Summer is a subjectively fleeting season and school days are upon us once again. For children, this bittersweet time marks the completion of a period of relative freedom and the beginning of a new ...View Article
You are using an outdated browser. Please upgrade your browser to improve your experience.
These injuries are considered one of the if not the most complicated of joint injuries and require longer time to heal than most joint injuries. The glenohumeral joint has multiplanar ranges of motion which requires numerous muscles, tendons and ligaments to achieve the diversity of movements.
To accurately diagnose a rotator cuff tear and MRI is needed and if a S.L.A.P. tear (labrum) is suspected an arthrogram using gadolinium dye is needed.
The rotator cuff is made up of 4 muscles and tendons: Supraspinatus, Infraspinatus, Teres Minor and Subscapularis. The most common tear is to the Supraspinatus.
Most experts, including the American Academy of Orthopedic Surgeons recommend a 6 - 12 week course of conservative treatment before considering surgery as an option. Goals would be to increase the range of motion, ability to perform activities of daily living (grooming hair, reaching into overhead cabinets, getting a blouse or shirt on, etc.) and a reduction in pain.
Typically the patient has developed the condition from a fall on an outstretched arm or a repetitive use injury (such as throwing, playing tennis, hammering, sawing).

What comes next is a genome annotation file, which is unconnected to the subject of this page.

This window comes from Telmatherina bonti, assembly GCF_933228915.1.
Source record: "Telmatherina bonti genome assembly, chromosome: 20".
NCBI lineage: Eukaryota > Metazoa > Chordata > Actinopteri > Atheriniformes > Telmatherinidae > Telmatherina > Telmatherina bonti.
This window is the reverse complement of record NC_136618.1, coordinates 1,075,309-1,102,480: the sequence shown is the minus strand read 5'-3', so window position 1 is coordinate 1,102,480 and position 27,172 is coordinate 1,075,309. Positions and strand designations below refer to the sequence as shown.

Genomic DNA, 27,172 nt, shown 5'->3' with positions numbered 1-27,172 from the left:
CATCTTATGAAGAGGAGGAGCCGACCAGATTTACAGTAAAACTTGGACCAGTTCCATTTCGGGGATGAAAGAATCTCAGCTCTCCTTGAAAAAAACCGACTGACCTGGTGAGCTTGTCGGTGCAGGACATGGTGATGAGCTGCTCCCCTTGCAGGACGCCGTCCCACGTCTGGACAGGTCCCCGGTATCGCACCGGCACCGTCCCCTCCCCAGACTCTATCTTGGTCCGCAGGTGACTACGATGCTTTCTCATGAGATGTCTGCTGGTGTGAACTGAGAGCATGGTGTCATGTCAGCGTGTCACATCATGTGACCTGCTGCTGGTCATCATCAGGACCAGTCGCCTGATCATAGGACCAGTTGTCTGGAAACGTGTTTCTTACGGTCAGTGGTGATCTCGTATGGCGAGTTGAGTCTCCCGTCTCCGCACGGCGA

Most surgeons feel that if the patient is over 50 years old the surgical outcome is usually poor and they may actually get even worse so surgeons tend to avoid even considering surgery as an option for these patients
After symptoms initially present the patients tend to limit the use of the joint and this is actually making the condition worse and can lead to a "frozen shoulder" which is complicating the underlying injury and further decreases the chance of a favorable outcome.
At Molloy Chiropractic Center, Inc. we utilize several forms of therapy: attended exercises to increase the range of motion (wall mounted finger ladder) and strengthen as well as balance the area (rubber tubing, kettle bells, a Bailey wheel and a body blade), ultrasound to reduce inflammation, FAKTR to break up adhesions, a home exercise program and EMS to name a few. Close attention to proper movement of the scapula (shoulder blade) must be also considered and is often overlooked.
Our success rate is quite high and to date more than 95% of our patients did not require surgical intervention.